Gerlach, an OSU master gardener, is helping the nonprofit create a social enterprise involving composting with worms.
Vermicomposting, or composting with worm casting manure, helps add nutrients to soil so plants can grow faster and with a better quality, according to Gerlach.
Rusty Lininger said Source One Serenity hopes to hire veterans to pick up fruit and vegetable waste from local grocery stores and work with the worms to create and sell the compost. He said the goal is to make the vermicomposting enterprise into a sustainable source of revenue for the nonprofit.
Elena Lininger added this idea is still in the research and testing phase while Source One Serenity searches for a facility.
Elena Lininger said the Source One Serenity programs are free of charge for the veterans, and are funded through grants, as well as donations from local residents and businesses.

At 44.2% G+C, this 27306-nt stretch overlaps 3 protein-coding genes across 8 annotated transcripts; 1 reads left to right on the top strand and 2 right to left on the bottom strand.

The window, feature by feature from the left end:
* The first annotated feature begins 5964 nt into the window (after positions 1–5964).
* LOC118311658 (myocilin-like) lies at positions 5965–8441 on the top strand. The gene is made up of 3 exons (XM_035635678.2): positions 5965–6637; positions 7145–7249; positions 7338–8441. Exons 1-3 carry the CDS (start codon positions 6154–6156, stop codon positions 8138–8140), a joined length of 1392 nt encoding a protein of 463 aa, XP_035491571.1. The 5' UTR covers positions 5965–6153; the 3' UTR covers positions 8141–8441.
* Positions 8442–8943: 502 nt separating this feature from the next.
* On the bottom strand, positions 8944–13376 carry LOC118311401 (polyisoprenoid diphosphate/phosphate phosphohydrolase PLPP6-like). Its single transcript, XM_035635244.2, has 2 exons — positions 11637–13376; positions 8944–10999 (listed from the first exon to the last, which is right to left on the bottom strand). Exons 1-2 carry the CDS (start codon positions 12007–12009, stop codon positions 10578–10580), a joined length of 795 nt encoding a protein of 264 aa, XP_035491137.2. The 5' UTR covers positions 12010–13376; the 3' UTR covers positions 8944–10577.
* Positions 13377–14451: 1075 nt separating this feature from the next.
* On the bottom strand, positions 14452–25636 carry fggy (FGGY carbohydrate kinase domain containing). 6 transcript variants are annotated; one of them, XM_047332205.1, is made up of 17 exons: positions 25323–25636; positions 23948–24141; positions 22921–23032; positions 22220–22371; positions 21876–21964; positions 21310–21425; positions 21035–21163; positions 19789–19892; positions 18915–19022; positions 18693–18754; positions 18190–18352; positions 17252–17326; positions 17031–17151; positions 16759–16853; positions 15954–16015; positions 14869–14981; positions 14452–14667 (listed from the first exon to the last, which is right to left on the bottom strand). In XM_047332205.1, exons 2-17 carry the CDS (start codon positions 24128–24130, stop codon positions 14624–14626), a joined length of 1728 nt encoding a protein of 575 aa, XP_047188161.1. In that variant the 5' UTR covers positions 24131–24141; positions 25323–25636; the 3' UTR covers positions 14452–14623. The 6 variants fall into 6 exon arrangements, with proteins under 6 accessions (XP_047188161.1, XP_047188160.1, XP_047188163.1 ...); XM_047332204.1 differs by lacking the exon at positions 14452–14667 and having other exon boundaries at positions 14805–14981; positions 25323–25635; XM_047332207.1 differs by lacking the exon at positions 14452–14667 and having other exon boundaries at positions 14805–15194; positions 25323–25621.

Scott Kelley, co-owner of Paul O’Brien Winery in Roseburg, is one of the business owners who has helped raise funds for Source One Serenity through the annual Get Wet for a Vet golf tournament and gala dinner in Portland.
Kelley said his winery focuses its donation efforts on children, outdoor events and veterans, so he decided to donate wines for the auction in order to benefit Source One Serenity.
Elena Lininger said Source One Serenity received $2,500 from Get Wet for a Vet, so Rusty Lininger carved a wine barrel to give to the winery as a thank you gift.
“I’m a fly fisherman, so this is an extremely cool way to give back; I’m just amazed and so impressed with what they’re doing to get veterans out on the water,” Kelley said.